Over My Head?

One of the many, many things that I would like to accomplish this year is to publish an iOS app to Apple's AppStore. Given that the company is making a large push to Swift UI, I've been investing an hour or two every day to watching some of the many videos from this year's WWDC. These have been incredibly interesting and have given me quite a bit to think about with regards to modern application design, but they're also showing me some of the things that I've not had to think about for several years and how these technologies have evolved. Tools like Augmented Reality and Machine Learning. Watching the videos I'm often scratching my head not because of the complexity of the implementation, but because I just can't see how these could possibly be useful outside of a few niche situations. However, when I compare this to the buzz around these two terms in educational software circles, AR and ML are being positioned as the greatest thing since 3-ring binders.

What am I not understanding?

In my mind, the use case for Augmented Reality involves learners heading out into the world and using the device as a window to seek clarification or confirmation. I can see this as being quite useful when people go into nature in search of specific insects or plants, and an AR-enabled bit of software confirms a person has found something. This is also true for Machine Learning, where a lot of data can be collected and processed locally while out in the field. For STEM subjects, these two tools can give people the visual confirmation or interaction necessary to firmly ingrain a concept into a person's mind. There are some mathematical concepts that I use very often now that were impossible for me to understand in high school, and it took a video on YouTube many years ago to unlock the how of an equation so that I could understand why and when we use it. A video is not the same as AR or ML, but these two technologies can be used to derive the visualizations based on input from the physical world.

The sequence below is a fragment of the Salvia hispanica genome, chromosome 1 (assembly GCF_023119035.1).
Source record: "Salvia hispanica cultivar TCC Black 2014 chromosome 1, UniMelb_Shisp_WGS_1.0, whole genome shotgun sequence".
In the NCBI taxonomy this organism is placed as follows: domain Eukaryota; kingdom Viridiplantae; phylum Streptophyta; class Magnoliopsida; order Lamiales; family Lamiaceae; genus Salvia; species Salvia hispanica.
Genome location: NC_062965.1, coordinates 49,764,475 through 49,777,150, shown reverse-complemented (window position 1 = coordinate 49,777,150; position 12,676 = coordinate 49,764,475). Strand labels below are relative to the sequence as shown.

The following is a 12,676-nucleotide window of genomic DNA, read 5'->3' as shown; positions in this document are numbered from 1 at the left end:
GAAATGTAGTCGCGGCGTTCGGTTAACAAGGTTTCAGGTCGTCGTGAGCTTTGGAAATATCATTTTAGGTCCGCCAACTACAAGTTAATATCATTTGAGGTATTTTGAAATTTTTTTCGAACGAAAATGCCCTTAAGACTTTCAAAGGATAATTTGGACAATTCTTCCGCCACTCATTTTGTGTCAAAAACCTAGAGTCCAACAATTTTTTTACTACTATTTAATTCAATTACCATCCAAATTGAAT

However, I don't write tools for students or teachers of STEM subjects. My software is all about skills training with languages making up the bulk of the courses. The educational circles I belong to online for this area of study all rave about the buzzwords including AI … but I don't quite understand their excitement. The use cases are far too niche and still much better suited to a real person with real experience teaching a class.

Am I just not seeing far enough? Am I biased against "intelligent" software? These are certainly possibilities.